No Generation-Skipping Transfer Tax on Distributions to Grandchildren and More Remote Descendants. Since the GST tax is repealed for 2010, trusts that would otherwise be subject to GST tax may have a limited opportunity to make distributions to the Grantor's grandchildren and more remote descendants (great-grandchildren, etc.) and thereby avoid the tax (assuming, of course, that such distributions are permitted under the trust agreement and make sense economically given the needs of other beneficiaries). We wanted to remind trustees of non-GST-exempt trusts of this potential planning opportunity, which can have enormous benefit in the right situation. For example, if an existing trust permits discretionary distributions to the grantor's descendants and no GST exemption was allocated to the trust (perhaps because it was originally thought that the trust would be for the primary benefit of the children rather than the grandchildren), but the children are now in a financial position where they do not need the funds (or do not need all of the funds), the trustee may consider making a distribution to grandchildren now, without any imposition of the GST tax. Again, the possibility of retroactivity is the risk - retroactive reinstatement of the GST tax would (subject to potential challenge in court by the trustees) make the distributions taxable.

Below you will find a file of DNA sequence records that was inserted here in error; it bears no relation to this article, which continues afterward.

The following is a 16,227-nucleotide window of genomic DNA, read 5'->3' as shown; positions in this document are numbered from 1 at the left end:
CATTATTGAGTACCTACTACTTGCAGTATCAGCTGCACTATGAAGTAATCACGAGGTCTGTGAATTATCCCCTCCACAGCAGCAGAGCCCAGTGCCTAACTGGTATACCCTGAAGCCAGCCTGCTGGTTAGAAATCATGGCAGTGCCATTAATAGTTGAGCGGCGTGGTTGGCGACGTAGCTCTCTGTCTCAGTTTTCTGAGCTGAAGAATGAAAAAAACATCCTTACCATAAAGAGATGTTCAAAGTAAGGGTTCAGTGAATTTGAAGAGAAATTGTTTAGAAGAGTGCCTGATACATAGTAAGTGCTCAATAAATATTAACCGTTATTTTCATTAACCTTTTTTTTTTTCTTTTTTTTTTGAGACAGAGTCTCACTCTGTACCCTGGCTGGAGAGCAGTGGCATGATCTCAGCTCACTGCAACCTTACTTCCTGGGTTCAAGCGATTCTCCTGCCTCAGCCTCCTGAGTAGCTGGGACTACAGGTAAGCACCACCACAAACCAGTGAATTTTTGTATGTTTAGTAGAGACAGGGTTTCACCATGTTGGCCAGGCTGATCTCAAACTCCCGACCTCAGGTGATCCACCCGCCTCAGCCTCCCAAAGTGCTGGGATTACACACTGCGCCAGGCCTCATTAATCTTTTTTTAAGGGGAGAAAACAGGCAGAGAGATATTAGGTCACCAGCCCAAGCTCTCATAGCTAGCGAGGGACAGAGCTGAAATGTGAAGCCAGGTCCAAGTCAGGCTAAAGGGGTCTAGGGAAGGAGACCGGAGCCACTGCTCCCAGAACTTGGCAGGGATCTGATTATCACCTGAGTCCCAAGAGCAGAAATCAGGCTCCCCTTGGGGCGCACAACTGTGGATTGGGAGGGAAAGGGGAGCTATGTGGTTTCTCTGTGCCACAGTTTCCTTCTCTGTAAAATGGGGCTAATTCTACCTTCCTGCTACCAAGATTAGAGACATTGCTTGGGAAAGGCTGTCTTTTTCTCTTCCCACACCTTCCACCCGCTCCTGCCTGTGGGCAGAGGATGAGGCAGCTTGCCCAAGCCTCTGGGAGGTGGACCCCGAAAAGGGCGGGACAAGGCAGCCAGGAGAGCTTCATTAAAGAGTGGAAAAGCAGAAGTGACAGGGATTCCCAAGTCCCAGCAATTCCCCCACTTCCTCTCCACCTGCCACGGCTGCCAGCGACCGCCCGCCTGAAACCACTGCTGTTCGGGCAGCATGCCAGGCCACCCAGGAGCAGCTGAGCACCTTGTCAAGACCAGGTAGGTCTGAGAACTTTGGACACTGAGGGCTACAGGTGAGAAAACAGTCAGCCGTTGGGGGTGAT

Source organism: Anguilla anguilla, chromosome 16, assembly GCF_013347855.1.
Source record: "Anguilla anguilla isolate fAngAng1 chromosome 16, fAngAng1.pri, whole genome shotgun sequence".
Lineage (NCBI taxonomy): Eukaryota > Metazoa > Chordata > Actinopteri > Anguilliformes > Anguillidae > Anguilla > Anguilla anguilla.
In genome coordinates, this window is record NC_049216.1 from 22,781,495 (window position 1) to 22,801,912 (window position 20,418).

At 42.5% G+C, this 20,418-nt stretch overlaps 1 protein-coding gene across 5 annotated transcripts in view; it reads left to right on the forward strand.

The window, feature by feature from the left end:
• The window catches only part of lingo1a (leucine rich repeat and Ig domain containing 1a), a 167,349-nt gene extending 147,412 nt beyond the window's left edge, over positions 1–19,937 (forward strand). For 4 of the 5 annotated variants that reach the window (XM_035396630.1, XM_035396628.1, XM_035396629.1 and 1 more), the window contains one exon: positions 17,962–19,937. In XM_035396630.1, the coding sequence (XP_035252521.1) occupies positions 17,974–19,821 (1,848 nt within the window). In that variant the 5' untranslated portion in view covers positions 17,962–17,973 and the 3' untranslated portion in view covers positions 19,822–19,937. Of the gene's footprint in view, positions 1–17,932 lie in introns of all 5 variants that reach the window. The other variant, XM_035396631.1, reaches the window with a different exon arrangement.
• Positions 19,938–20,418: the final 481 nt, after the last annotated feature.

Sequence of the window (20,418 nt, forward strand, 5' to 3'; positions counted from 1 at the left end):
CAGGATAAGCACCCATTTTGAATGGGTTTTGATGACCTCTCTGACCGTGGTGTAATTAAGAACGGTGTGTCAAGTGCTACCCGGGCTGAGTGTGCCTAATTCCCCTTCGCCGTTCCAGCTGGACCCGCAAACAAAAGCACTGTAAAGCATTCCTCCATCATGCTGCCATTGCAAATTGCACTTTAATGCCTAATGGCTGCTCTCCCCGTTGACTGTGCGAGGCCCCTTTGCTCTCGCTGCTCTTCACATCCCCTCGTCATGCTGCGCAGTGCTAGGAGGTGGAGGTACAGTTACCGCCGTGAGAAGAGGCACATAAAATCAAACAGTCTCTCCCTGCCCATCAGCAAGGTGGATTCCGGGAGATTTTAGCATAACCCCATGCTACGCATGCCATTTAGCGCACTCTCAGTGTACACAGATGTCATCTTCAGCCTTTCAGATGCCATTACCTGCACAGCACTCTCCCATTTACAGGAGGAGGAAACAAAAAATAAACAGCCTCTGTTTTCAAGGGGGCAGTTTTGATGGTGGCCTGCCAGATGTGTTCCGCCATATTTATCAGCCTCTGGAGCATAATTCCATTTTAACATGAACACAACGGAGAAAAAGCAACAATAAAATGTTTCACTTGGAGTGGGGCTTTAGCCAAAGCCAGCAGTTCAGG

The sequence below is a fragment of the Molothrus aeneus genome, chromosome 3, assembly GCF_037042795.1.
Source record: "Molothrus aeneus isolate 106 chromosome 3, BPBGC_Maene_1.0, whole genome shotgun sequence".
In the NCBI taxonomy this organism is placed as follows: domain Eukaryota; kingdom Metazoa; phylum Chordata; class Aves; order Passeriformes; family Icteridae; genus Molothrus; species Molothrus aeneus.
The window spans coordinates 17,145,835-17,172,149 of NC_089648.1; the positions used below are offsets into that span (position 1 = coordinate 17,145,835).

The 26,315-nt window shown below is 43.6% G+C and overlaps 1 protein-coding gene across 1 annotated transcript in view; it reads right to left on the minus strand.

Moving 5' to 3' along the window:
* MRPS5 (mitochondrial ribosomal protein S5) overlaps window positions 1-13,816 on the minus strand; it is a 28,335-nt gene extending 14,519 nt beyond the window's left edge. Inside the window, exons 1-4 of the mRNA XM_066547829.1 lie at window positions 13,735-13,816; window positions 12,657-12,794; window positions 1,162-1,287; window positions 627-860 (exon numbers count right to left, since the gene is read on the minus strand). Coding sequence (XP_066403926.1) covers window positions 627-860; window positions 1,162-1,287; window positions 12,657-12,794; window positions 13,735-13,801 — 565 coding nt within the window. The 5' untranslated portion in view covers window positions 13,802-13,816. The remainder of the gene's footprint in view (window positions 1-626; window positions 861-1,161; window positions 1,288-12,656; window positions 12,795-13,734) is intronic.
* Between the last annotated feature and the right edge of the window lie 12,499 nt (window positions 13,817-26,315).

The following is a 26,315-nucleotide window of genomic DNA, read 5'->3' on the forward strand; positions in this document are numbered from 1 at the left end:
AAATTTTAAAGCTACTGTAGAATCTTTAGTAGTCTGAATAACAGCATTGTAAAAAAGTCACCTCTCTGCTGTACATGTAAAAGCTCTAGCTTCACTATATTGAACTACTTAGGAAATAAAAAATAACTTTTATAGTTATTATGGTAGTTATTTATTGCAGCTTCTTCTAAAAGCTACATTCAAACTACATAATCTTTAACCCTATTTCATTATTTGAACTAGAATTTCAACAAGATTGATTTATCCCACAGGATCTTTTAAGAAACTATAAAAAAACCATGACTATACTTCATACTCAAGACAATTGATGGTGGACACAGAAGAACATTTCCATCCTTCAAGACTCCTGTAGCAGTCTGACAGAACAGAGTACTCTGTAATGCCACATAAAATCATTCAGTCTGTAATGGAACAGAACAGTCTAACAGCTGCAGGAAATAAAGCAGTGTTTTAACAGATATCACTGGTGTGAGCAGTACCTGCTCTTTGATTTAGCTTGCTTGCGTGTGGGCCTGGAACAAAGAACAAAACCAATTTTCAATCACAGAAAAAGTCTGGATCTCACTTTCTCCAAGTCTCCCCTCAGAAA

No News Is Not Necessarily Good News. We were hopeful that Congress would have acted earlier in the year to clarify the laws that apply to 2010 and thereafter. Some lawmakers have recently suggested that they are open to the idea of giving estates of decedents who died in 2010 an option of choosing which law will apply to the estate - either the law as it existed at the time of death or the law that Congress ultimately passes. Not surprisingly, some lawmakers do not support that idea. Since the estate tax is such a controversial issue, it is possible that lawmakers may not want to act until after the November elections. At that late point in the year, it may prove difficult to agree upon and pass legislation by year-end. That would result in yet another unexpected event: an automatic return to a 55% top wealth transfer tax rate (and additional 5% surtax on certain large estates) and a $1,000,000 estate and GST tax exemption. While we do not expect that to happen, the current state of the law was not expected to happen either, so hopefully Congress will act soon. One lawmaker has recently said "We know we have to do something." The only questions that remain (as they did at the start of the year) are what that something will be and when. We will keep you apprised of developments in this area.